Can’t get to your local library? Let the library come to you.
“Libraries are eager to find new ways to engage older adults,” says Miguel A. Figueroa, acting director of literacy and outreach at the American Library Association.
For example, a phone-in discussion group is a recent addition to the Queens Library’s Mail-a-Book program in New York, which provides 700 homebound individuals and 32 assisted care facilities with books, movies and music for free. Twice a week, participants dial a toll-free number and enter a code. For up to two hours they chat about books, poetry, current events, recipes or “what life was like in the 1920s,” says library manager Madlyn Schneider.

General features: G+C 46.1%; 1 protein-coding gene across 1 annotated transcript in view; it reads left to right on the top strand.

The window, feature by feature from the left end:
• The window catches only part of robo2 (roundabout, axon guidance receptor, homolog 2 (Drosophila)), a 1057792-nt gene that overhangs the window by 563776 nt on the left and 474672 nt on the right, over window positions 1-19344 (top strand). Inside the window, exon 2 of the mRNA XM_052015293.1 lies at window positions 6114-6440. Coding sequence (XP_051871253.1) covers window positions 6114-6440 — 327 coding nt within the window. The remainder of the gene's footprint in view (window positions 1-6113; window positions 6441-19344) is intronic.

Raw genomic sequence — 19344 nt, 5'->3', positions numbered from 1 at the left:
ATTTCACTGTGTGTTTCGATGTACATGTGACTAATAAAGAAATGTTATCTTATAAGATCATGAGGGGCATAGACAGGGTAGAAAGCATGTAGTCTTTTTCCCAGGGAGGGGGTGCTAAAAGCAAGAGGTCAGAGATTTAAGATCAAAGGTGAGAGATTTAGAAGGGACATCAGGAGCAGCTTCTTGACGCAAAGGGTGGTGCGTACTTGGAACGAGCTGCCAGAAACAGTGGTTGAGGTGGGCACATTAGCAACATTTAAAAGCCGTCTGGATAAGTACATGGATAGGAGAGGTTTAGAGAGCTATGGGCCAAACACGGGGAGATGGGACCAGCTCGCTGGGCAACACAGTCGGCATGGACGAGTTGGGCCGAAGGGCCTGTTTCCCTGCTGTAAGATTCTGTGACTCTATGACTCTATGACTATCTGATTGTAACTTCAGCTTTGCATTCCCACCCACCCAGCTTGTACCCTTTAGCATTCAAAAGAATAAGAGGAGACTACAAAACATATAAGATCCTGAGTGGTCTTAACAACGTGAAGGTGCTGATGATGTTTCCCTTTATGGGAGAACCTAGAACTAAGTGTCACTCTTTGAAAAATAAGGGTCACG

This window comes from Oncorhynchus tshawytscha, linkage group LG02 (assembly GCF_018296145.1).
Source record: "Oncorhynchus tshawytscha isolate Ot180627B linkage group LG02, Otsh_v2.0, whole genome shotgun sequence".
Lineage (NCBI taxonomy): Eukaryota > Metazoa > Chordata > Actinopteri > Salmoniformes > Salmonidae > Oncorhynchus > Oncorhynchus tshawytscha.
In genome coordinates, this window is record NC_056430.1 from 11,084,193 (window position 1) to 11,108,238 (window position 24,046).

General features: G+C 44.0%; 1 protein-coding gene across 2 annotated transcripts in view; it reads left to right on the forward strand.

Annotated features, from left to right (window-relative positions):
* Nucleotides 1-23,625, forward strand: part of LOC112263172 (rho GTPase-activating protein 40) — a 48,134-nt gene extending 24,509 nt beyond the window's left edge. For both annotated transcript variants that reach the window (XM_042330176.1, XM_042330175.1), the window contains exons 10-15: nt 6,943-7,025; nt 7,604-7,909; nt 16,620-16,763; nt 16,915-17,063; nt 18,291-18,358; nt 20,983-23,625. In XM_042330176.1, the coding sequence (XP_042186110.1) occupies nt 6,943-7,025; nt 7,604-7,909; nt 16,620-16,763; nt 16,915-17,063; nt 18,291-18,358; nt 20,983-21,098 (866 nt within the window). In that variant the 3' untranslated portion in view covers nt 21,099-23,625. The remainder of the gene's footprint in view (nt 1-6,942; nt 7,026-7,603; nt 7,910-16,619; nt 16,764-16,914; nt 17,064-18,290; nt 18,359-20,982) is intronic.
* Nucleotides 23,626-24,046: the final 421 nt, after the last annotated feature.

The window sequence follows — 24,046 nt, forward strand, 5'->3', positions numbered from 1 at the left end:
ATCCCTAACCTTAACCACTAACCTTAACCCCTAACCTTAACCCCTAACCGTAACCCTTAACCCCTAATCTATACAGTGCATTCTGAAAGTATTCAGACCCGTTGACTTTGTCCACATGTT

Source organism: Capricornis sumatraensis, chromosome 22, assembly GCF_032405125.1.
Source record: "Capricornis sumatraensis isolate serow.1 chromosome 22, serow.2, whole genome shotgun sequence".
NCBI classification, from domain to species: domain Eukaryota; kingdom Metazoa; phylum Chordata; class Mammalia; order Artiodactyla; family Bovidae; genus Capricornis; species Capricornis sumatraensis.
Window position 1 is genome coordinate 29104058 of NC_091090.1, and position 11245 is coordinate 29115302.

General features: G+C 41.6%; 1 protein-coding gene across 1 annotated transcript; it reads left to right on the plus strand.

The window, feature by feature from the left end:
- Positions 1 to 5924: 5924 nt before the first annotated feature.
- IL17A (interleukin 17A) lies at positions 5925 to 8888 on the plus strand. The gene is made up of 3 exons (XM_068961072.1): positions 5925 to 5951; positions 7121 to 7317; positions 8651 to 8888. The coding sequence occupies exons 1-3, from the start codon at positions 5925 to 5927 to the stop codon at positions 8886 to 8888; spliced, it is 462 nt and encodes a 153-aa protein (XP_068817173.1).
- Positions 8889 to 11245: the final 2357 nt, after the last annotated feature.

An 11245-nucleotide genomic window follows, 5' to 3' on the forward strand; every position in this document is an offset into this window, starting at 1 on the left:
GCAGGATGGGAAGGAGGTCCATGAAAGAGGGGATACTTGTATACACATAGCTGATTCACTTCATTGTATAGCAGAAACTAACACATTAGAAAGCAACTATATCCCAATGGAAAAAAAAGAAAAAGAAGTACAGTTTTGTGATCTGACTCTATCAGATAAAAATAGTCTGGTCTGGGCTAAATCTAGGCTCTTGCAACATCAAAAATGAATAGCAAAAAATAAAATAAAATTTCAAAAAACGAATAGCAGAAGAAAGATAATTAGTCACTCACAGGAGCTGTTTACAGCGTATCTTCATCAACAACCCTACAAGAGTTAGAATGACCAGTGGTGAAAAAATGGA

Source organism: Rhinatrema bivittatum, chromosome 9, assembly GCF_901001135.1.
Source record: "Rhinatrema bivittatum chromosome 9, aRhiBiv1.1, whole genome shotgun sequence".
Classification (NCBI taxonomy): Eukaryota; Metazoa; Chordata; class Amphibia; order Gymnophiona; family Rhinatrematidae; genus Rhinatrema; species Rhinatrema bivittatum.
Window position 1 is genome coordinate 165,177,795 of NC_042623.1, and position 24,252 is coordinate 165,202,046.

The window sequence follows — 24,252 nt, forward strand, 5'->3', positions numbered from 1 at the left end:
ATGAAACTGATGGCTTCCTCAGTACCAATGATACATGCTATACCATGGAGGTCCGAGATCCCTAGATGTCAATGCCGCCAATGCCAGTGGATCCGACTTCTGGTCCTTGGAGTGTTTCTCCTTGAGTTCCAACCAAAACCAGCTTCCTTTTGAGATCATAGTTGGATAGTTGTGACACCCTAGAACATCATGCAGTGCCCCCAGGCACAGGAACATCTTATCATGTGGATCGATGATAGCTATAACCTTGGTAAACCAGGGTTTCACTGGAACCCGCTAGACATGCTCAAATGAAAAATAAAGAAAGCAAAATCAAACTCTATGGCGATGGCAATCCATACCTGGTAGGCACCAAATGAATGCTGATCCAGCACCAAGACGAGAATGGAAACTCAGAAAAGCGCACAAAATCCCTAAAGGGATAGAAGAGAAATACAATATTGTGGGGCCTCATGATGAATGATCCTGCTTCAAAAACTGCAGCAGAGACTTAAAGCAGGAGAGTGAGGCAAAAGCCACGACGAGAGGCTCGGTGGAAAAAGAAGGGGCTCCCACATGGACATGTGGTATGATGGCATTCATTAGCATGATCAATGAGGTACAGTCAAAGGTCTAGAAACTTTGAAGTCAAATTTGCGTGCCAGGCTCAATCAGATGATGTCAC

Others phone in when it’s time for bingo or trivia. Between 10 and 20 people are usually on a call.
Schneider coordinated a recent course on “Women Artists at the Metropolitan Museum of Art.” “For someone who can’t get out of the house,” she says, “it’s bringing the museum to them.”
Susan Kreimer writes about health and medicine.